so.. barely a difference in output with the high voltage low current solution... but in the low voltage solution... there is a 40% drop in output with the stock switch!
Well there you have it.. look at the bulb options and see if you are in there.. think about it.. it is CURRENT that causes the voltage drop.. so if you have a bulb with low current you'll be less affected.. this means that the 1060 and the 1185 and the 1183 will be most affected..
You may have noticed the omission of the 1166.. it's because it's a sucky solution for direct-drive.. that bulb is underdriven a lot from a 10.8V solution.. enough that there is only a 30 L swing in the output... now that is absolutely a fantastic lamp when pushed properly to 12.5V or so.. 900/600L.. My little 1D FM light is outputting 900/600L for 20 minutes on a charge .. and it takes a cent to charge.. probably not even.. so 3 cents/hr compared to the $8 to $100/hr with the M6.
I hope this helps people.. it is not a terribly difficult mod to undertake.. you just need solderwick, some regular wire (extra flexible type is good.. i used 14ga speaker wire.. and some 18ga wire (which is fine.. 18ga is 1 miliohm per two inches!).. you need a drill, some cutters and of course a 5/64th screw.
Oh.. very helpful tip.. to solder to the cups.. it's pretty tricky usually.. it can be done with a higher watt solder iron or gun.. but by far the easiest is to hold the cup concave side up... in the likes of the holder shown.. and heat the bottom with a micro blowtorch.. puddle some solder into the cup (careful.. you'll likely start some rosin on fire).. and then touch the solder wick into the puddle of solder.. then put down the flame and use a heat-sink to cool the cup.. else it takes like 10-15 seconds for the solder to solidify.
if you only solder across the spring and do no other mod.. well .. put some contact cleaner on the slide while it's apart.. you will drop the resistance to about 60mohm.. and that will have this level of result:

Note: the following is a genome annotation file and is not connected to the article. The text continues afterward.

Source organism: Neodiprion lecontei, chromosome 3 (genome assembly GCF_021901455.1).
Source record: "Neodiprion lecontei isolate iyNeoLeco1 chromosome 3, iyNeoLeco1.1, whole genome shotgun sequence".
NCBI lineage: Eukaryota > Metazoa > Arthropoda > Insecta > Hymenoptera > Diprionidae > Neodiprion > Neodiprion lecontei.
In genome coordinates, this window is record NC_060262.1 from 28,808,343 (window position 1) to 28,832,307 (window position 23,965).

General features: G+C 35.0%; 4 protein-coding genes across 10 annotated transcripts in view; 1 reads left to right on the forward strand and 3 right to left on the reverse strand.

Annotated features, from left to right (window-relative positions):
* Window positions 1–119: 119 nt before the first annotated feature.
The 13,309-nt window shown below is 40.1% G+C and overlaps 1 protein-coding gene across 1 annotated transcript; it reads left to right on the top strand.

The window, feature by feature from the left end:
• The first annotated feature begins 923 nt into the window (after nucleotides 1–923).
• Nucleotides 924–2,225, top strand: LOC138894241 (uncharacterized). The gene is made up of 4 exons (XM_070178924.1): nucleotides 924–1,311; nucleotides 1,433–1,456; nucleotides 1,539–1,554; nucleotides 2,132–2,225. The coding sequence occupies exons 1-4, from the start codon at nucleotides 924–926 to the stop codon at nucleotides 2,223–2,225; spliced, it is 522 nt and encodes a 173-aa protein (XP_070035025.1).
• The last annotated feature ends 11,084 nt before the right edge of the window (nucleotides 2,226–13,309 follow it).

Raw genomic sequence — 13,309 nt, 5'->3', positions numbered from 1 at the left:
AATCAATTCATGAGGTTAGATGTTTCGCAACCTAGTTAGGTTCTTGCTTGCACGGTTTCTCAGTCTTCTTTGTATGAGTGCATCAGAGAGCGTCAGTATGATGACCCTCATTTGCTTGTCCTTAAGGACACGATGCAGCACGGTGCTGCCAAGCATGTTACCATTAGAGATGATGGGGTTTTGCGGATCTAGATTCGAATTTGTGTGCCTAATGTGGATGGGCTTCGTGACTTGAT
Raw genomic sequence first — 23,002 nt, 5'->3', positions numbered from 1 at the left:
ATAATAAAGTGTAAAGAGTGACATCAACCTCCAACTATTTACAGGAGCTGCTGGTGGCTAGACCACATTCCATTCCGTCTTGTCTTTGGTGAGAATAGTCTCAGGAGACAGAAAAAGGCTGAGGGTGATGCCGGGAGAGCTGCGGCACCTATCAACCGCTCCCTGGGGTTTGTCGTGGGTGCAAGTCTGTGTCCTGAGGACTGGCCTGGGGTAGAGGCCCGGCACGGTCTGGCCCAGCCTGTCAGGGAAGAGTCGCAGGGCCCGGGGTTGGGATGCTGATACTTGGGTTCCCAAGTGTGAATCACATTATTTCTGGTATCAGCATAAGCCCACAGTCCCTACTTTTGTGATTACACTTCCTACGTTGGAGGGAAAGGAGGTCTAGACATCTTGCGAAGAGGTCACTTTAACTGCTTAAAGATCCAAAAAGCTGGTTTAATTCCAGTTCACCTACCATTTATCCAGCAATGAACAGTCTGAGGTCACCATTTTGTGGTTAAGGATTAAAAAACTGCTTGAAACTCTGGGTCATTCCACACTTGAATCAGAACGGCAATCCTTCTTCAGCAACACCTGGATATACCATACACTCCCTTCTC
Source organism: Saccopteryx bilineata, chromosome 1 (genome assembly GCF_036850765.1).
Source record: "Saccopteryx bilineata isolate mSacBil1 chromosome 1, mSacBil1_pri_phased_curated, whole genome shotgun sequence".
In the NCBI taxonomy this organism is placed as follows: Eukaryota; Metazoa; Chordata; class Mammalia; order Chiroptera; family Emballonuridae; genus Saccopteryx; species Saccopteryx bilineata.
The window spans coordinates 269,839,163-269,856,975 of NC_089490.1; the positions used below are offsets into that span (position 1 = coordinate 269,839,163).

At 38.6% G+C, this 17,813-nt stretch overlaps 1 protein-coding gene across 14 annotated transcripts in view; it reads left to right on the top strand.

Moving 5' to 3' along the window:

1111 on 7.2V.. 6.6V to bulb 649/422 L > 6.98V 790/514.. comparing to: 7.09V 834/542 if you 'go all the way'
So.. just fixing the spring will gain you 141L and shorting out all the contacts also will get you 185L gain.. however..that means a 22% vs a 29% gain, so balance how much it's worth in deciding what to fix.
order of importance:
spring spring spring.. over half the resistance
sliding contact... good initial resistance.. TERRIBLE long-term.
outer switch contacts.
There is a weird thing about how the magswitch is designed.. it is specifically designed to be cheap to assemble and reliable (i'm talking about the electrical switch not the whole assembly).. but at a serious penalty to the electrical resistance.. here is why...
as anybody that knows ohms law knows.. series resistances add up...
ANY and EVERY time.. you have a 'contact' you are going to have SOME resistance.. and typically even the very best contacts are between 5 and 10 miliohms.. The problem with the design of the switch is this..
Rather than having a hard-wired single SPST switch which could be 5 or 8 miliohms... There are FOUR series switches in a mag switch..
(1) contact from + spring pad to switch lower contact
(2) switch lower contact to connecting donut
(3) connecting donut to upper contact
(4) upper contact to PR holder spring contact.
2 and 3 are exceptionally low resistance.. 4mohm if you treat them.. more like 6 if you don't.. but 1 and 4 are iffy.. 10 to 15mohm is not unlikely..
that means.. rather than 5 or 8 mohm.. the mag switch stock is more likely 30mohm to 40 mohm.. easy enough to fix with hard-wiring the troublesome contacts and get it down to 10 or so.
Hope people can follow and it helps!